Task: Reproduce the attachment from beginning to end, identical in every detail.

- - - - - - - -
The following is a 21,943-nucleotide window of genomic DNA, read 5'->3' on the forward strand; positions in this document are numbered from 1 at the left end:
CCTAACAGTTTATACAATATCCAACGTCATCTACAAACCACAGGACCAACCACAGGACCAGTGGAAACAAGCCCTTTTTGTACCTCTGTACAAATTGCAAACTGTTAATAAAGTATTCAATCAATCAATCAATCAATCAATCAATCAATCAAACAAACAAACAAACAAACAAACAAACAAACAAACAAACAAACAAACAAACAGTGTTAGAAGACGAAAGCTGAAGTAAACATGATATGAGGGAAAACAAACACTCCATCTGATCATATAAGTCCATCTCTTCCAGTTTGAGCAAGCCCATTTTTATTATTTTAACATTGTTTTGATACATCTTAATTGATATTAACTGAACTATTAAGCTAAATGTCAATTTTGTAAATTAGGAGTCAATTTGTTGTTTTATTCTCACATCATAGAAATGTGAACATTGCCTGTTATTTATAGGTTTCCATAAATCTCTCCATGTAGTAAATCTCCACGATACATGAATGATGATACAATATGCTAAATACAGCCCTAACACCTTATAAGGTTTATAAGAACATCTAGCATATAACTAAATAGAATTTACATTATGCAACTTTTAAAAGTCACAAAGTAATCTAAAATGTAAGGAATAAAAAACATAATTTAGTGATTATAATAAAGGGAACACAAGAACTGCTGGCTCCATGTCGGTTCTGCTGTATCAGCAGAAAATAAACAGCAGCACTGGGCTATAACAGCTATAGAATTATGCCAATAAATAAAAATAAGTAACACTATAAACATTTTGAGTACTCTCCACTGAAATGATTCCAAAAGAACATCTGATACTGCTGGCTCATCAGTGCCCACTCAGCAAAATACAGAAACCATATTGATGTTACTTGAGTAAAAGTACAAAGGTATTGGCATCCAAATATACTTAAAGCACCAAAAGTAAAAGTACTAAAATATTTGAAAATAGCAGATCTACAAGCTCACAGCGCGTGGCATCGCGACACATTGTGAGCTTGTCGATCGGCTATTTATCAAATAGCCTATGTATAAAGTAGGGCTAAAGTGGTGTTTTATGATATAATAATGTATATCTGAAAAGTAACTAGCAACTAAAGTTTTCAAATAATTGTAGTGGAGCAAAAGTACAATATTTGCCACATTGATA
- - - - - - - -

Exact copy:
The following is a 21,943-nucleotide window of genomic DNA, read 5'->3' on the forward strand; positions in this document are numbered from 1 at the left end:
CCTAACAGTTTATACAATATCCAACGTCATCTACAAACCACAGGACCAACCACAGGACCAGTGGAAACAAGCCCTTTTTGTACCTCTGTACAAATTGCAAACTGTTAATAAAGTATTCAATCAATCAATCAATCAATCAATCAATCAATCAAACAAACAAACAAACAAACAAACAAACAAACAAACAAACAAACAAACAAACAGTGTTAGAAGACGAAAGCTGAAGTAAACATGATATGAGGGAAAACAAACACTCCATCTGATCATATAAGTCCATCTCTTCCAGTTTGAGCAAGCCCATTTTTATTATTTTAACATTGTTTTGATACATCTTAATTGATATTAACTGAACTATTAAGCTAAATGTCAATTTTGTAAATTAGGAGTCAATTTGTTGTTTTATTCTCACATCATAGAAATGTGAACATTGCCTGTTATTTATAGGTTTCCATAAATCTCTCCATGTAGTAAATCTCCACGATACATGAATGATGATACAATATGCTAAATACAGCCCTAACACCTTATAAGGTTTATAAGAACATCTAGCATATAACTAAATAGAATTTACATTATGCAACTTTTAAAAGTCACAAAGTAATCTAAAATGTAAGGAATAAAAAACATAATTTAGTGATTATAATAAAGGGAACACAAGAACTGCTGGCTCCATGTCGGTTCTGCTGTATCAGCAGAAAATAAACAGCAGCACTGGGCTATAACAGCTATAGAATTATGCCAATAAATAAAAATAAGTAACACTATAAACATTTTGAGTACTCTCCACTGAAATGATTCCAAAAGAACATCTGATACTGCTGGCTCATCAGTGCCCACTCAGCAAAATACAGAAACCATATTGATGTTACTTGAGTAAAAGTACAAAGGTATTGGCATCCAAATATACTTAAAGCACCAAAAGTAAAAGTACTAAAATATTTGAAAATAGCAGATCTACAAGCTCACAGCGCGTGGCATCGCGACACATTGTGAGCTTGTCGATCGGCTATTTATCAAATAGCCTATGTATAAAGTAGGGCTAAAGTGGTGTTTTATGATATAATAATGTATATCTGAAAAGTAACTAGCAACTAAAGTTTTCAAATAATTGTAGTGGAGCAAAAGTACAATATTTGCCACATTGATA